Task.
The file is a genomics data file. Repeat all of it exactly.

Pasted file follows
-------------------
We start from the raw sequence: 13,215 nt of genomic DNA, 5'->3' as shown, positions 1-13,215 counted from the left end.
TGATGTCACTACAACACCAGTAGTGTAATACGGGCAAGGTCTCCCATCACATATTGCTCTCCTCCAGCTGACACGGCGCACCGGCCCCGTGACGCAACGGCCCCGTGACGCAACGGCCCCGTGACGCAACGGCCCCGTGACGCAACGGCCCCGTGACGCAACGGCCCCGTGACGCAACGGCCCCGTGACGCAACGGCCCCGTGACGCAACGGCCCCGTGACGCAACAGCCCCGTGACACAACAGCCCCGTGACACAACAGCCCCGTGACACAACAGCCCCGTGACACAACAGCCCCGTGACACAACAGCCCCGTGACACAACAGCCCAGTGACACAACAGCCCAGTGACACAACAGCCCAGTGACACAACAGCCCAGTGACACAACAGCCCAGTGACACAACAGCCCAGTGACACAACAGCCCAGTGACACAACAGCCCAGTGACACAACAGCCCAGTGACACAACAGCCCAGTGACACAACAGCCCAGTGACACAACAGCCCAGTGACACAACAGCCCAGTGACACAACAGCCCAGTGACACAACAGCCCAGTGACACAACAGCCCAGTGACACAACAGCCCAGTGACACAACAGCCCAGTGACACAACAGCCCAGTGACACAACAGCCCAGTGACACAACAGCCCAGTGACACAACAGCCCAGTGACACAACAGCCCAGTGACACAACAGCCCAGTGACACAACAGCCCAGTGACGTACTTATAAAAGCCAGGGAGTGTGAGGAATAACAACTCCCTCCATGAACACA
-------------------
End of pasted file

We start from the raw sequence: 13,215 nt of genomic DNA, 5'->3' as shown, positions 1-13,215 counted from the left end.
TGATGTCACTACAACACCAGTAGTGTAATACGGGCAAGGTCTCCCATCACATATTGCTCTCCTCCAGCTGACACGGCGCACCGGCCCCGTGACGCAACGGCCCCGTGACGCAACGGCCCCGTGACGCAACGGCCCCGTGACGCAACGGCCCCGTGACGCAACGGCCCCGTGACGCAACGGCCCCGTGACGCAACGGCCCCGTGACGCAACGGCCCCGTGACGCAACAGCCCCGTGACACAACAGCCCCGTGACACAACAGCCCCGTGACACAACAGCCCCGTGACACAACAGCCCCGTGACACAACAGCCCCGTGACACAACAGCCCAGTGACACAACAGCCCAGTGACACAACAGCCCAGTGACACAACAGCCCAGTGACACAACAGCCCAGTGACACAACAGCCCAGTGACACAACAGCCCAGTGACACAACAGCCCAGTGACACAACAGCCCAGTGACACAACAGCCCAGTGACACAACAGCCCAGTGACACAACAGCCCAGTGACACAACAGCCCAGTGACACAACAGCCCAGTGACACAACAGCCCAGTGACACAACAGCCCAGTGACACAACAGCCCAGTGACACAACAGCCCAGTGACACAACAGCCCAGTGACACAACAGCCCAGTGACACAACAGCCCAGTGACACAACAGCCCAGTGACACAACAGCCCAGTGACACAACAGCCCAGTGACACAACAGCCCAGTGACGTACTTATAAAAGCCAGGGAGTGTGAGGAATAACAACTCCCTCCATGAACACA